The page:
Wisconsin Court Voids Changes to Public Employee Collective-Bargaining Law

A Wisconsin judge voided a law that would limit public employees’ collective-bargaining rights because the legislation was passed in violation of state open- meetings requirements.

In her decision today, Dane County Circuit Judge Maryann Sumi didn’t rule on the merits of the law championed by first- term Republican Governor Scott Walker. She said lawmakers could still pass the measure if they abide by public-notice rules.

Wisconsin’s Supreme Court on June 6 will hear arguments on whether it can take control of the case and, if warranted, dismiss it. The law requires annual recertification votes for union representation by public employees and makes union dues voluntary. Firefighters and police officers are exempt.

“This case is an exemplar of values protected by the open meetings law: transparency in government, the right of citizens to participate in their government and respect for rule of law,” Sumi wrote in her decision.

Sumi halted enforcement of the legislation on March 18 after the suit was filed by Dane County District Attorney Ismael Ozanne, alleging the law was drafted in violation of the open meetings law. She later declared the law wasn’t in force.

Ozanne accused four Republican lawmakers of violating the law when they gathered on less than two hours’ notice to craft a legislative measure that was then passed by both houses and signed by Walker. In today’s decision, Sumi said the legislature could have remedied the violation by holding another meeting at a public location and giving proper notice.

‘Separation of Powers’

Cullen Werwie, a spokesman for Walker, said in an e-mail that the governor’s office had no comment on the decision.

“There’s still a much larger separation-of-powers issue: whether one Madison judge can stand in the way of the other two democratically elected branches of government,” Senator Scott Fitzgerald, the Republican senate majority leader and a defendant in the case, said in a prepared statement.

Fourteen Wisconsin Senate Democrats left the state Feb. 17 and spent more than three weeks in Illinois in an attempt to block the law by denying the chamber a quorum. Republicans were able to vote on collective bargaining after they stripped the bill of some fiscal measures allowing them by law to vote without the Democrats present.

‘Budget Repair’

“We look forward to the reforms of the budget repair bill being enacted in the near future,” Secretary Mike Huebsch of the Wisconsin Department of Administration said in a statement. The department coordinates the state budget. “We will continue to pursue legal action with the Supreme Court.”

Crowds of as many as 100,000 gathered at the Capitol in Madison to rally against Walker’s bill. The struggle incited protests across the U.S. and sparked debate about public-worker concessions as states face combined deficits that may reach $112 billion next fiscal year.

“We hope that the Supreme Court will consider the careful review conducted by Judge Sumi and support her conclusion,” Phil Neuenfeldt, president of the Wisconsin State AFL-CIO, said today in an e-mailed statement.

State law required 24 hours’ notice before the legislation could be considered by the joint committee of six senate and assembly members, Ozanne said in a March 16 filing. The legislators gave less than two hours’ notice of their March 9 meeting, according to Ozanne’s complaint.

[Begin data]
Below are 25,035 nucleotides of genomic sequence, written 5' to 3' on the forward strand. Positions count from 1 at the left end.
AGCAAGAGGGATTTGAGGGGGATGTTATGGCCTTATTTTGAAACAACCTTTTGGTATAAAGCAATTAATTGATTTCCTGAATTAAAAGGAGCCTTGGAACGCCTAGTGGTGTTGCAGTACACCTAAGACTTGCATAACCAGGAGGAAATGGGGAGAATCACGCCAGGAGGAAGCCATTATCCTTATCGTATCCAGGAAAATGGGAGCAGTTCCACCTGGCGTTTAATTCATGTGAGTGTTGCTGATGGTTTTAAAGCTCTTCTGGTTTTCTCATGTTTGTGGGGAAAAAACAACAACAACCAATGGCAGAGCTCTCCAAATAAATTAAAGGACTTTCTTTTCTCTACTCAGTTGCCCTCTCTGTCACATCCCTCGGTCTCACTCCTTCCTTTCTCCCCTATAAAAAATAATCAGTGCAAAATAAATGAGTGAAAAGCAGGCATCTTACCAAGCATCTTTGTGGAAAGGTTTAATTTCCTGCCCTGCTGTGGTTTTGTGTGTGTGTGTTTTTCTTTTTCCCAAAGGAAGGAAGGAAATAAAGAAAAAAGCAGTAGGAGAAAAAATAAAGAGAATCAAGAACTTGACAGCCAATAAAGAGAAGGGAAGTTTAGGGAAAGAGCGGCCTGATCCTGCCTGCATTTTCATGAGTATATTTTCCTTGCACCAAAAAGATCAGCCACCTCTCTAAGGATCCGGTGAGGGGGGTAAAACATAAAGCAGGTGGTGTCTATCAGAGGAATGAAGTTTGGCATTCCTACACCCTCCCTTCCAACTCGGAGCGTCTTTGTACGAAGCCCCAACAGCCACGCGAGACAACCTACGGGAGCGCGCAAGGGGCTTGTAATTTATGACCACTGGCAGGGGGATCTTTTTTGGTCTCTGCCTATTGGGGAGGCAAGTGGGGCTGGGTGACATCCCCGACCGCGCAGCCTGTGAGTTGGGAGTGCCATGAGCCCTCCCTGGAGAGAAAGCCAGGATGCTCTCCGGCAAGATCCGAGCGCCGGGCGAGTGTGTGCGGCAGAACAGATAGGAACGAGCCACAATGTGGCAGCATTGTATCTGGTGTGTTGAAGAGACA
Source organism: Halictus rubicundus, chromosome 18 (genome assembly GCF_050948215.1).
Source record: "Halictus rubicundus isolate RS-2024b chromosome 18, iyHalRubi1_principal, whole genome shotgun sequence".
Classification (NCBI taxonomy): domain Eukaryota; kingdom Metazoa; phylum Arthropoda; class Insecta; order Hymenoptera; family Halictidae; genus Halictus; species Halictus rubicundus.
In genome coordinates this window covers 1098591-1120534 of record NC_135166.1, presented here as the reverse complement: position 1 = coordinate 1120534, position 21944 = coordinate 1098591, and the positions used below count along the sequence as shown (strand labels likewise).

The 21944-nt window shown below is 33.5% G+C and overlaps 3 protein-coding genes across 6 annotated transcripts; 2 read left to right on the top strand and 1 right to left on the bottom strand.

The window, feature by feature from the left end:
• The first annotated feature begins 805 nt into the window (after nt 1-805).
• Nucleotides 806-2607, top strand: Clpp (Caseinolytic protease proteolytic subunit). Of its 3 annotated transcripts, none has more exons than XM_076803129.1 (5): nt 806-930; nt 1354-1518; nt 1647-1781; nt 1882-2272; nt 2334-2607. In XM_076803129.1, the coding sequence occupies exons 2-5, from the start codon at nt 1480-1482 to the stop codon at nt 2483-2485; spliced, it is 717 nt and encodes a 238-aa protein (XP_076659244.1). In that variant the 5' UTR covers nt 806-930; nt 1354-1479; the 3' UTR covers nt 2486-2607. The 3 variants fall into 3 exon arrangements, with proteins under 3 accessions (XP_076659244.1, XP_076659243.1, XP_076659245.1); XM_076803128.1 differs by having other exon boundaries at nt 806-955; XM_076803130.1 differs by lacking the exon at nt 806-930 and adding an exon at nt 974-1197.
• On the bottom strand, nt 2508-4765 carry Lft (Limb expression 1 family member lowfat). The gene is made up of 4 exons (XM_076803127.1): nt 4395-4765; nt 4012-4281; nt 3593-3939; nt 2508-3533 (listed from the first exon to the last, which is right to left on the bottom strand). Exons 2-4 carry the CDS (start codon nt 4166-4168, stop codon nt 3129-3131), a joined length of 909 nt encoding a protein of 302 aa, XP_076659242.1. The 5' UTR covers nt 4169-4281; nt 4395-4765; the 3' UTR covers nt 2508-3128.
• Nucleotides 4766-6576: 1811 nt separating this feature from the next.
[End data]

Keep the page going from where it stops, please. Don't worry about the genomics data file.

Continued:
Unions Sue

Unions representing public works employees, firefighters and other public safety officers sued on March 25, claiming the state senate passed the legislation signed by Walker on March 11 without a constitutionally required quorum.

“The decision should be looked at as an opportunity to work together to find commonsense solutions to grow our economy and get our fiscal house in order -- not to tear our state apart, as Walker and his lockstep Legislature have chosen to do,” Mike Tate, the Wisconsin Democratic party chairman, said in a statement.

The state Justice Department yesterday asked Sumi to remove herself from the case because she filed a brief in connection with the request that the Supreme Court take jurisdiction in the dispute. Assistant Attorney General Steven Kilpatrick said in a letter to Sumi that her May 18 brief to the Supreme Court showed she could no longer be impartial.

Sumi Brief

In her brief, Sumi argued that she had the power to bar publication of the act -- which would give it power -- and void it based on the open-meetings law violation.

Because she had made no formal ruling before filing the brief, the arguments gave the appearance that she decided a pending case, Kilpatrick wrote.

When Sumi issued a temporary restraining order on the law in March, she said she couldn’t decide the case until the Republican legislators named in the lawsuit appeared in court. They claimed immunity from the civil action while the Legislature is in session. The session will end after the biennial budget is adopted on or before June. 30.

Marie Stanton, a lawyer for Sumi, didn’t immediately return a call seeking comment.

The case is State of Wisconsin Ex Rel. Ozanne v. Fitzgerald, 11cv1244, Dane County, Wisconsin, Circuit Court.

To contact the reporters on this story: Marie Rohde in Madison, Wisconsin at fmarierohde@gmail.com; Andrew Harris in Chicago at aharris16@bloomberg.net

To contact the editor responsible for this story: Michael Hytha at mhytha@bloomberg.net.

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